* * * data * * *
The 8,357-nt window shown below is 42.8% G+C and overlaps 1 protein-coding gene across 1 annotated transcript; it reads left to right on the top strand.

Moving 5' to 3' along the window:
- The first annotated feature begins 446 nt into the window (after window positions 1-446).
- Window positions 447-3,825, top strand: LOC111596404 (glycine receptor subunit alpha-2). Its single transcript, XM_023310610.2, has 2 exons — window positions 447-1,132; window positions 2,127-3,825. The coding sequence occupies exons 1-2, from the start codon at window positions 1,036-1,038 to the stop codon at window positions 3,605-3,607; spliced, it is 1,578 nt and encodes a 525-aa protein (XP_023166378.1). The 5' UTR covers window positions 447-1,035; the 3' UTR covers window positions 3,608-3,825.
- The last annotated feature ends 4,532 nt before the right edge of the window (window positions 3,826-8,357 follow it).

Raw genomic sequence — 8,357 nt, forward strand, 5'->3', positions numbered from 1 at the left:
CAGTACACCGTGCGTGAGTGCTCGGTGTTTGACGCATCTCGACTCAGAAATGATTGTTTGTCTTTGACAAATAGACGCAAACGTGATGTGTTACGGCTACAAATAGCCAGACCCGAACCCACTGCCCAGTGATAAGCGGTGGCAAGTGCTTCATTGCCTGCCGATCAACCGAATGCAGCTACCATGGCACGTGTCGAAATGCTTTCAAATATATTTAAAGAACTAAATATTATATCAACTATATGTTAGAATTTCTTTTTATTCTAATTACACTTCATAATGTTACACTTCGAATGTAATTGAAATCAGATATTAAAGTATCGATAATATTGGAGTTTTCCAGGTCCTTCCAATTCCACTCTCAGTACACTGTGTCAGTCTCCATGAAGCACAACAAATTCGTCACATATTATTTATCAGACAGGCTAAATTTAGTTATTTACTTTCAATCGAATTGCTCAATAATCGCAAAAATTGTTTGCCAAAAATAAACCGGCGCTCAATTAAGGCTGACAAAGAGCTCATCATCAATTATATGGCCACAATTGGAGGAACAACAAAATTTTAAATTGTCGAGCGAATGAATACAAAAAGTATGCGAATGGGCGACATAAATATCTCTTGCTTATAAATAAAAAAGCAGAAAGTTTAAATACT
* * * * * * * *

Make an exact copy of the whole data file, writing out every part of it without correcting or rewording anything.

The 8,357-nt window shown below is 42.8% G+C and overlaps 1 protein-coding gene across 1 annotated transcript; it reads left to right on the top strand.

Moving 5' to 3' along the window:
- The first annotated feature begins 446 nt into the window (after window positions 1-446).
- Window positions 447-3,825, top strand: LOC111596404 (glycine receptor subunit alpha-2). Its single transcript, XM_023310610.2, has 2 exons — window positions 447-1,132; window positions 2,127-3,825. The coding sequence occupies exons 1-2, from the start codon at window positions 1,036-1,038 to the stop codon at window positions 3,605-3,607; spliced, it is 1,578 nt and encodes a 525-aa protein (XP_023166378.1). The 5' UTR covers window positions 447-1,035; the 3' UTR covers window positions 3,608-3,825.
- The last annotated feature ends 4,532 nt before the right edge of the window (window positions 3,826-8,357 follow it).

Raw genomic sequence — 8,357 nt, forward strand, 5'->3', positions numbered from 1 at the left:
CAGTACACCGTGCGTGAGTGCTCGGTGTTTGACGCATCTCGACTCAGAAATGATTGTTTGTCTTTGACAAATAGACGCAAACGTGATGTGTTACGGCTACAAATAGCCAGACCCGAACCCACTGCCCAGTGATAAGCGGTGGCAAGTGCTTCATTGCCTGCCGATCAACCGAATGCAGCTACCATGGCACGTGTCGAAATGCTTTCAAATATATTTAAAGAACTAAATATTATATCAACTATATGTTAGAATTTCTTTTTATTCTAATTACACTTCATAATGTTACACTTCGAATGTAATTGAAATCAGATATTAAAGTATCGATAATATTGGAGTTTTCCAGGTCCTTCCAATTCCACTCTCAGTACACTGTGTCAGTCTCCATGAAGCACAACAAATTCGTCACATATTATTTATCAGACAGGCTAAATTTAGTTATTTACTTTCAATCGAATTGCTCAATAATCGCAAAAATTGTTTGCCAAAAATAAACCGGCGCTCAATTAAGGCTGACAAAGAGCTCATCATCAATTATATGGCCACAATTGGAGGAACAACAAAATTTTAAATTGTCGAGCGAATGAATACAAAAAGTATGCGAATGGGCGACATAAATATCTCTTGCTTATAAATAAAAAAGCAGAAAGTTTAAATACT